Also have a policy for investing in a documentary series to be broadcast on national television, and develop an internet site for research and education on human development, child abuse, and social pathology, etc. The focus should be for providing interesting material that is highly accessible for any interested person.

I don't know how ACT would feel about this, but if you introduced the policy of at least blocking already-convicted serious child abusers from having children, with forced contraception if need be, then it would be decisively welcomed by well over 90% of the population.

-Limitless freedom, surely, should not be awarded to those who have already demonstrated outright that they cannot be trusted with it, and in devastating ways?

However, this tricky policy movement would need a lot of refinement and work. Of course.

Pushing for research:

Another key idea I like, as a policy relating to child abuse, is doing a major health-based national census to develop a solid statistical foundation on child abuse (and other) so we can, as a nation, know exactly what we're dealing with.

It should ask questions relating to known problems in utero, birthing, infancy, etc, and other concerns such as early isolation from the mother and the emotional state of their parents when they were young, etc (really it's general 'damage' we're looking to identify, not just obvious child abuse). And also, in turn, ask about people's behavioral and academic/professional life outcomes, including personal life outcomes, and existing health problems.

It could be a powerful tool for finding precise correlations (between childhood damage and later life outcomes) to aid understanding, and likewise the development of effective solutions.

Also it should help drive the issue into the public arena, demonstrating that we're dealing with a mass and not just a minority problem (as we are), which should hopefully lead to the development of a more sophisticated and rational public opinion on the issue.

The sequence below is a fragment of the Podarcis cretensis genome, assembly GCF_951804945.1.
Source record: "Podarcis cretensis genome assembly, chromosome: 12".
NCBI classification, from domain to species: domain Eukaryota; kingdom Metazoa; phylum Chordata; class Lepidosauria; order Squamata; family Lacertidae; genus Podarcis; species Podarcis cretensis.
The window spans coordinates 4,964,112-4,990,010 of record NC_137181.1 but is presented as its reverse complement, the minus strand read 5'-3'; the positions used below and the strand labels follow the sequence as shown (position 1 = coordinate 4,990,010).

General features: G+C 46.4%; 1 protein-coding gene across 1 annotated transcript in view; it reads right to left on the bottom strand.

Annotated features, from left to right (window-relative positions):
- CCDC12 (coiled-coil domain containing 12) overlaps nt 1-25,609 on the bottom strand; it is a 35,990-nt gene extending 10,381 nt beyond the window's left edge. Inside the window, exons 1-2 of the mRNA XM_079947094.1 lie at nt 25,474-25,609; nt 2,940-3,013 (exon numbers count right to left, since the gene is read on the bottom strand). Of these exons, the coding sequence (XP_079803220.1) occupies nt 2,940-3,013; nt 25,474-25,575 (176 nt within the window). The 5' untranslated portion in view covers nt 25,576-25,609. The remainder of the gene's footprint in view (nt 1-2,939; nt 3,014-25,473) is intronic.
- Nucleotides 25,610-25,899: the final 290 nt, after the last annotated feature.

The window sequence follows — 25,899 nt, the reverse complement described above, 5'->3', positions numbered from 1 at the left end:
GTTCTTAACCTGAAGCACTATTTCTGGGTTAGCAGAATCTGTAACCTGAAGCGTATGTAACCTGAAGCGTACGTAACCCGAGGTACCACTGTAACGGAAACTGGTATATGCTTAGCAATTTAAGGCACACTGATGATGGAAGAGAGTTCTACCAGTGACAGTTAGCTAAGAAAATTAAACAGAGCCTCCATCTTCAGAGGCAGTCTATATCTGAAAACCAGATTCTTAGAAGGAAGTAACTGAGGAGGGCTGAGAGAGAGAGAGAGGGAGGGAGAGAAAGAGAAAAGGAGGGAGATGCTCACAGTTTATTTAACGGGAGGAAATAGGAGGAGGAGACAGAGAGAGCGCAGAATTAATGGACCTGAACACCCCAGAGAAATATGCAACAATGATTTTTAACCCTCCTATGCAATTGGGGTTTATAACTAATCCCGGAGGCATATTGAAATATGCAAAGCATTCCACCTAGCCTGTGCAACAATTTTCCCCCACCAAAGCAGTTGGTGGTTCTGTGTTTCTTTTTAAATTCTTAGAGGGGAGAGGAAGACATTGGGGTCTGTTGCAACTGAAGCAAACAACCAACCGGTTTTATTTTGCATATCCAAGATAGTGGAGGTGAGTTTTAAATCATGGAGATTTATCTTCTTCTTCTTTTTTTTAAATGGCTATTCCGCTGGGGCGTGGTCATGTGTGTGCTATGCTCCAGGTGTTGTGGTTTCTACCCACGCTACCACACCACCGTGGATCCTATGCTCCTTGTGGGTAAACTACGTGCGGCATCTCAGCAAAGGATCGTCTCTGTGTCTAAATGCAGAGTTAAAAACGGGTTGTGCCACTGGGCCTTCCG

Maybe pay people $20 each to complete the online survey? $60m (or so) would be a chump-change pay-out relative to the far-reaching social value of the research.



There is everything to like about David Seymour, and frankly I hope he keeps Epsom forever, but he lacks charisma (I'm not saying that to be mean! I just think it needs to be said). He doesn't enthuse people except his inherently supportive inside-group.

ACT needs to bring forward 1 or 2 other key spokespeople who are strong and pro-active to champion those "grandstanding" issues, be what they may.

I'm not sure about housing, but I think someone like Dasha Kovalenko could be great for the child abuse issue. She's youthful, inherently positive, looks pretty good, and there is nothing "bitch" about her in the way she comes across. The latter is vital for the child abuse issue. People must believe you're pushing tough policies, if you are, for the right reasons.

A final note:

I remember Richard Prebble saying that ACT needs to stop being a party of just middle-class white people (or something to that effect?). I don't think that's the concern.

What ACT really needs is to stop being a party of people who come off as a certain type of middle-class white people. The party needs to avoid putting people into the public eye who come off as joyless elitists (basically). It needs to promote forward more people who come off as having an 'innocent spirit'. I really do think it's more important for ACT (in particular) to be 'personable' than 'authoritative'. ACT has people like that I believe - use them if you can!


I believe ACT needs to staunchly define itself, otherwise the media will define ACT for us. And the way to do that is to pick a couple of major issues that resonate directly with the 'real world' people live in and see, and grandstand with those issues. And offer something intriguing and different, if possible.

I also get the impression that ACT generally has the assumption that most social problems can be solved with economic growth, and so ACT doesn't so much focus on social problems (directly), but growth problems.

In my opinion that's probably a plausible position to take for the non-industrialised world, but not the industrialised world. Our social problems, at heart, are not about money (though our housing disaster is fast changing that, I will admit). They are different, and are primarily about child abuse most importantly, and also parasitic social engineering, I believe, making child-rearing much harder than it should be.